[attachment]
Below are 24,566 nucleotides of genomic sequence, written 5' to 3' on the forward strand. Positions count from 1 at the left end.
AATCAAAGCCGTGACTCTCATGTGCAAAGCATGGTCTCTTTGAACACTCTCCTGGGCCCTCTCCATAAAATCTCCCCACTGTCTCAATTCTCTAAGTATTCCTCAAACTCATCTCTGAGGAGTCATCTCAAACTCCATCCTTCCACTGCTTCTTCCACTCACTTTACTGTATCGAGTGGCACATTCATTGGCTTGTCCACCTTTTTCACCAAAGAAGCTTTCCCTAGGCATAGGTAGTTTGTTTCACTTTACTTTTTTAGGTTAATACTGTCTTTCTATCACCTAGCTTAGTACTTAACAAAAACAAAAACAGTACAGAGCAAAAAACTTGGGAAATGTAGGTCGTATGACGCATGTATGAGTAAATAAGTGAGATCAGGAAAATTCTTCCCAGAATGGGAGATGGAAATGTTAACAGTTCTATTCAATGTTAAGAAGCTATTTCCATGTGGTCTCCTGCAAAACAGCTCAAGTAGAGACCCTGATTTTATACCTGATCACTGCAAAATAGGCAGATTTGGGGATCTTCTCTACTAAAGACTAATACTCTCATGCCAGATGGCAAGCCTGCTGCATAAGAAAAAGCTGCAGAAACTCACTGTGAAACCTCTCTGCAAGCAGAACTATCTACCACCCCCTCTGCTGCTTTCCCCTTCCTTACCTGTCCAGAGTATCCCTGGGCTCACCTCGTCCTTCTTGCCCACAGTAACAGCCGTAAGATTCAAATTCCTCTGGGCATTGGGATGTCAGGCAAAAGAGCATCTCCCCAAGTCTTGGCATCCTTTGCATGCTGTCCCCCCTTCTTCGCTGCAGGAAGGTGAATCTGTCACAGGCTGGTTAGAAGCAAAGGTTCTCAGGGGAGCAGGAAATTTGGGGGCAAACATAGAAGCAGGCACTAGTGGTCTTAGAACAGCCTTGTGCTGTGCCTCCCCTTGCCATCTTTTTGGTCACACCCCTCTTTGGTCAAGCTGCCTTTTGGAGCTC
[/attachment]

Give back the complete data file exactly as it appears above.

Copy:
Below are 24,566 nucleotides of genomic sequence, written 5' to 3' on the forward strand. Positions count from 1 at the left end.
AATCAAAGCCGTGACTCTCATGTGCAAAGCATGGTCTCTTTGAACACTCTCCTGGGCCCTCTCCATAAAATCTCCCCACTGTCTCAATTCTCTAAGTATTCCTCAAACTCATCTCTGAGGAGTCATCTCAAACTCCATCCTTCCACTGCTTCTTCCACTCACTTTACTGTATCGAGTGGCACATTCATTGGCTTGTCCACCTTTTTCACCAAAGAAGCTTTCCCTAGGCATAGGTAGTTTGTTTCACTTTACTTTTTTAGGTTAATACTGTCTTTCTATCACCTAGCTTAGTACTTAACAAAAACAAAAACAGTACAGAGCAAAAAACTTGGGAAATGTAGGTCGTATGACGCATGTATGAGTAAATAAGTGAGATCAGGAAAATTCTTCCCAGAATGGGAGATGGAAATGTTAACAGTTCTATTCAATGTTAAGAAGCTATTTCCATGTGGTCTCCTGCAAAACAGCTCAAGTAGAGACCCTGATTTTATACCTGATCACTGCAAAATAGGCAGATTTGGGGATCTTCTCTACTAAAGACTAATACTCTCATGCCAGATGGCAAGCCTGCTGCATAAGAAAAAGCTGCAGAAACTCACTGTGAAACCTCTCTGCAAGCAGAACTATCTACCACCCCCTCTGCTGCTTTCCCCTTCCTTACCTGTCCAGAGTATCCCTGGGCTCACCTCGTCCTTCTTGCCCACAGTAACAGCCGTAAGATTCAAATTCCTCTGGGCATTGGGATGTCAGGCAAAAGAGCATCTCCCCAAGTCTTGGCATCCTTTGCATGCTGTCCCCCCTTCTTCGCTGCAGGAAGGTGAATCTGTCACAGGCTGGTTAGAAGCAAAGGTTCTCAGGGGAGCAGGAAATTTGGGGGCAAACATAGAAGCAGGCACTAGTGGTCTTAGAACAGCCTTGTGCTGTGCCTCCCCTTGCCATCTTTTTGGTCACACCCCTCTTTGGTCAAGCTGCCTTTTGGAGCTC